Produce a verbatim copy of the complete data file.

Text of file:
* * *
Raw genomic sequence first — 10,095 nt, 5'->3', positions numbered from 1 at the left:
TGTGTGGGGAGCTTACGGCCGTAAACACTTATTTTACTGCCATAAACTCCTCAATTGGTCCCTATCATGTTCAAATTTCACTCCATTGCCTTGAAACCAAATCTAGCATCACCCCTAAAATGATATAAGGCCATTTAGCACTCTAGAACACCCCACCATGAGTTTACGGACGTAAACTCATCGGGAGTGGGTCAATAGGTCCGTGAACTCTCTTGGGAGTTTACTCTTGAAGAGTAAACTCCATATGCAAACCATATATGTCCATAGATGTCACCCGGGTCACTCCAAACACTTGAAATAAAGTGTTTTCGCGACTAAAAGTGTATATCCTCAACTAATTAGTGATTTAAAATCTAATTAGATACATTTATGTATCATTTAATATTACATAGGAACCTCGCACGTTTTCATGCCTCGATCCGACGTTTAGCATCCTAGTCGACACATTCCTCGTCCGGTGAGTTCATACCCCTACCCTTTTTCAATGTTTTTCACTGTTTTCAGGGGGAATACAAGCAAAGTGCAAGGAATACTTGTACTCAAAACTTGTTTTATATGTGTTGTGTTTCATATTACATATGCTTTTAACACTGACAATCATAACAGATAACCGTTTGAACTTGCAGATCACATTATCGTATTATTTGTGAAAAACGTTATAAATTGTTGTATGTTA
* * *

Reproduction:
Raw genomic sequence first — 10,095 nt, 5'->3', positions numbered from 1 at the left:
TGTGTGGGGAGCTTACGGCCGTAAACACTTATTTTACTGCCATAAACTCCTCAATTGGTCCCTATCATGTTCAAATTTCACTCCATTGCCTTGAAACCAAATCTAGCATCACCCCTAAAATGATATAAGGCCATTTAGCACTCTAGAACACCCCACCATGAGTTTACGGACGTAAACTCATCGGGAGTGGGTCAATAGGTCCGTGAACTCTCTTGGGAGTTTACTCTTGAAGAGTAAACTCCATATGCAAACCATATATGTCCATAGATGTCACCCGGGTCACTCCAAACACTTGAAATAAAGTGTTTTCGCGACTAAAAGTGTATATCCTCAACTAATTAGTGATTTAAAATCTAATTAGATACATTTATGTATCATTTAATATTACATAGGAACCTCGCACGTTTTCATGCCTCGATCCGACGTTTAGCATCCTAGTCGACACATTCCTCGTCCGGTGAGTTCATACCCCTACCCTTTTTCAATGTTTTTCACTGTTTTCAGGGGGAATACAAGCAAAGTGCAAGGAATACTTGTACTCAAAACTTGTTTTATATGTGTTGTGTTTCATATTACATATGCTTTTAACACTGACAATCATAACAGATAACCGTTTGAACTTGCAGATCACATTATCGTATTATTTGTGAAAAACGTTATAAATTGTTGTATGTTA